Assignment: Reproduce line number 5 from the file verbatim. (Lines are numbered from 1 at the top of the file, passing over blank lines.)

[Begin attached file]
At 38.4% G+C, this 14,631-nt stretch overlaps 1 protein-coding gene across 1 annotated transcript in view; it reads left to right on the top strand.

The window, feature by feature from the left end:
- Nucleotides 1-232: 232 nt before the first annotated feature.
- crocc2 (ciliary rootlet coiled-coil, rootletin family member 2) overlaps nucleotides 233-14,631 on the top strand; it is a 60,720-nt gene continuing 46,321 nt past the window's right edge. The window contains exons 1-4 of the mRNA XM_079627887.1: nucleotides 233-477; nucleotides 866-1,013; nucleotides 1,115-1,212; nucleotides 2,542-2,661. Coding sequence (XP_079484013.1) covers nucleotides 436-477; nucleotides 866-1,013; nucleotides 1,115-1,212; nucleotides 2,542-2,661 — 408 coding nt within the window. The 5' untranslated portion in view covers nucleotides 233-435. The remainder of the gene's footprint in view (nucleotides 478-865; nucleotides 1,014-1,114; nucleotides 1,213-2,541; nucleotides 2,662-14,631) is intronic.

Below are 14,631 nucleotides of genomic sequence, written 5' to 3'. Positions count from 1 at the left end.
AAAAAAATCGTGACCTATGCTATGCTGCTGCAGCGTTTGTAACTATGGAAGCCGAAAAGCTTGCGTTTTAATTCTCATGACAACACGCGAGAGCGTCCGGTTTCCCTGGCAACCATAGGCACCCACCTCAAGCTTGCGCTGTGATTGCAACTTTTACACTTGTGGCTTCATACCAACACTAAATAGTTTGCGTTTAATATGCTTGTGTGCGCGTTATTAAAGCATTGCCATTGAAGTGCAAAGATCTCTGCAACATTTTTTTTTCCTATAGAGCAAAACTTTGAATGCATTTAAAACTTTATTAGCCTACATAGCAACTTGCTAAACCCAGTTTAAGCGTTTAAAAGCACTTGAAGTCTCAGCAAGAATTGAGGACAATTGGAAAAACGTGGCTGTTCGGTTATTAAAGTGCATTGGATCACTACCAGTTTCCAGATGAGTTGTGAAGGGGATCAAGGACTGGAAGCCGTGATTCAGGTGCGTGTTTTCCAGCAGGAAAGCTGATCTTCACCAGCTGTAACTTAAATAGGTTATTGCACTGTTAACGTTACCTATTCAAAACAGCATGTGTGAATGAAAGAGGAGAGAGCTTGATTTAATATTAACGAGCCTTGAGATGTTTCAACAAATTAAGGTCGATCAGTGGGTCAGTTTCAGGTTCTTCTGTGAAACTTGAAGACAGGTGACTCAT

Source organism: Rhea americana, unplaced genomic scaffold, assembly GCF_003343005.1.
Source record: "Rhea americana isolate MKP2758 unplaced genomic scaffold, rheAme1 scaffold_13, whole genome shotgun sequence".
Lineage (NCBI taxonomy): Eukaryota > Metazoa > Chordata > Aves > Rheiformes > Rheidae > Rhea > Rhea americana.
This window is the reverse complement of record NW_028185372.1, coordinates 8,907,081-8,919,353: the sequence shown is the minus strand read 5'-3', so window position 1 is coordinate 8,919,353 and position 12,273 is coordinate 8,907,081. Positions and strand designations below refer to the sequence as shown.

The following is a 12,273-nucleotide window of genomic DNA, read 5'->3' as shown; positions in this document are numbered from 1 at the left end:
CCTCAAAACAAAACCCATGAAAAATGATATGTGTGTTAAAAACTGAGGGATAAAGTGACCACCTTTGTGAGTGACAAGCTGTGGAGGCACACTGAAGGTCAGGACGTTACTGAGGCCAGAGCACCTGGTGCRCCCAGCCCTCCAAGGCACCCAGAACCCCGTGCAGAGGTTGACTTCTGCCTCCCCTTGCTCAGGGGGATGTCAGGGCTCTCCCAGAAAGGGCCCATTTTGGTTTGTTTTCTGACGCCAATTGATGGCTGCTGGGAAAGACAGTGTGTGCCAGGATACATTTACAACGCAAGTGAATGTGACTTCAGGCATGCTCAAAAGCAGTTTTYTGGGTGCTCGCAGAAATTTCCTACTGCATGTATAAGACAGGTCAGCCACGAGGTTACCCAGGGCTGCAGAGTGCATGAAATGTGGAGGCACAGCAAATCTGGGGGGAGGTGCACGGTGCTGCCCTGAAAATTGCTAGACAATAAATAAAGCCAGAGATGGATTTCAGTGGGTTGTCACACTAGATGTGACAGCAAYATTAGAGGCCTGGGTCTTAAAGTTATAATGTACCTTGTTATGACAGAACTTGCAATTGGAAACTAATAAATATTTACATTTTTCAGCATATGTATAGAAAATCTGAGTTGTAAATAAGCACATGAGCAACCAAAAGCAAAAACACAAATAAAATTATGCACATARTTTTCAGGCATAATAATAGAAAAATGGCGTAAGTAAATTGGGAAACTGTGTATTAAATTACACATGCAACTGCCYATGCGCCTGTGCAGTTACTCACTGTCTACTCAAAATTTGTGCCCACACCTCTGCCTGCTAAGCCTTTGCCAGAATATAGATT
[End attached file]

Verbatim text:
Below are 14,631 nucleotides of genomic sequence, written 5' to 3'. Positions count from 1 at the left end.